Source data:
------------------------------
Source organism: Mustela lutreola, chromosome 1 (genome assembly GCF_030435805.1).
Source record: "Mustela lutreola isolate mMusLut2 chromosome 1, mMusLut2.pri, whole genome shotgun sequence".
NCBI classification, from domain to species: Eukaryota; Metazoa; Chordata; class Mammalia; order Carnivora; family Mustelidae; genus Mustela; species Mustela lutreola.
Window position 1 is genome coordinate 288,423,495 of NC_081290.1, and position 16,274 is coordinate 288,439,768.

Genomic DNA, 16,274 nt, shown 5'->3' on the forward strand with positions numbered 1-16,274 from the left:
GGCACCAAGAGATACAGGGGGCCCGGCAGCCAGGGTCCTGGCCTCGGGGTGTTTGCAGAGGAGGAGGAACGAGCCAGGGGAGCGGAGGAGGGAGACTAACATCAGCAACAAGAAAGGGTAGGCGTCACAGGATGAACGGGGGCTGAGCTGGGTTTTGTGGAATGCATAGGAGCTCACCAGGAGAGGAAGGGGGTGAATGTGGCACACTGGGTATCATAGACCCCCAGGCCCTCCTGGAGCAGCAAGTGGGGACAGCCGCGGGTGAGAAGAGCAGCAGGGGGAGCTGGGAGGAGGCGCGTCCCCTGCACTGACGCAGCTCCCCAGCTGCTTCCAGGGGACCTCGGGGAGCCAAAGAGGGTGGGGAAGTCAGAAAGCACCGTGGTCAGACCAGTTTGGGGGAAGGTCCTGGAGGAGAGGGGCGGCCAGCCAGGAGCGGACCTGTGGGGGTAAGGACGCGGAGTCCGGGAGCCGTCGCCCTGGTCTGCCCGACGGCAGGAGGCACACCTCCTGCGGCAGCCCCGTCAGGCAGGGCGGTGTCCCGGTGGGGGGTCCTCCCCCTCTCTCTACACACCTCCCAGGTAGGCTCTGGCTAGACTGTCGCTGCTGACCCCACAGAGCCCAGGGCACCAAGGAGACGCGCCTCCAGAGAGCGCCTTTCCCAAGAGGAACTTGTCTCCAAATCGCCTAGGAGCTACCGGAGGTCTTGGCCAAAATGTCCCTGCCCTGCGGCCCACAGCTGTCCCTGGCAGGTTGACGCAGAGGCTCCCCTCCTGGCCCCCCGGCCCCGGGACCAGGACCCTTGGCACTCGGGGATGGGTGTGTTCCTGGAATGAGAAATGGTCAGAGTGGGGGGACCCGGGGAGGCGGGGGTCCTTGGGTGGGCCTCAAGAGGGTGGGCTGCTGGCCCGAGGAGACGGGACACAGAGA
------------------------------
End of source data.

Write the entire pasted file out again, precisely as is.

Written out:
Source organism: Mustela lutreola, chromosome 1 (genome assembly GCF_030435805.1).
Source record: "Mustela lutreola isolate mMusLut2 chromosome 1, mMusLut2.pri, whole genome shotgun sequence".
NCBI classification, from domain to species: Eukaryota; Metazoa; Chordata; class Mammalia; order Carnivora; family Mustelidae; genus Mustela; species Mustela lutreola.
Window position 1 is genome coordinate 288,423,495 of NC_081290.1, and position 16,274 is coordinate 288,439,768.

Genomic DNA, 16,274 nt, shown 5'->3' on the forward strand with positions numbered 1-16,274 from the left:
GGCACCAAGAGATACAGGGGGCCCGGCAGCCAGGGTCCTGGCCTCGGGGTGTTTGCAGAGGAGGAGGAACGAGCCAGGGGAGCGGAGGAGGGAGACTAACATCAGCAACAAGAAAGGGTAGGCGTCACAGGATGAACGGGGGCTGAGCTGGGTTTTGTGGAATGCATAGGAGCTCACCAGGAGAGGAAGGGGGTGAATGTGGCACACTGGGTATCATAGACCCCCAGGCCCTCCTGGAGCAGCAAGTGGGGACAGCCGCGGGTGAGAAGAGCAGCAGGGGGAGCTGGGAGGAGGCGCGTCCCCTGCACTGACGCAGCTCCCCAGCTGCTTCCAGGGGACCTCGGGGAGCCAAAGAGGGTGGGGAAGTCAGAAAGCACCGTGGTCAGACCAGTTTGGGGGAAGGTCCTGGAGGAGAGGGGCGGCCAGCCAGGAGCGGACCTGTGGGGGTAAGGACGCGGAGTCCGGGAGCCGTCGCCCTGGTCTGCCCGACGGCAGGAGGCACACCTCCTGCGGCAGCCCCGTCAGGCAGGGCGGTGTCCCGGTGGGGGGTCCTCCCCCTCTCTCTACACACCTCCCAGGTAGGCTCTGGCTAGACTGTCGCTGCTGACCCCACAGAGCCCAGGGCACCAAGGAGACGCGCCTCCAGAGAGCGCCTTTCCCAAGAGGAACTTGTCTCCAAATCGCCTAGGAGCTACCGGAGGTCTTGGCCAAAATGTCCCTGCCCTGCGGCCCACAGCTGTCCCTGGCAGGTTGACGCAGAGGCTCCCCTCCTGGCCCCCCGGCCCCGGGACCAGGACCCTTGGCACTCGGGGATGGGTGTGTTCCTGGAATGAGAAATGGTCAGAGTGGGGGGACCCGGGGAGGCGGGGGTCCTTGGGTGGGCCTCAAGAGGGTGGGCTGCTGGCCCGAGGAGACGGGACACAGAGA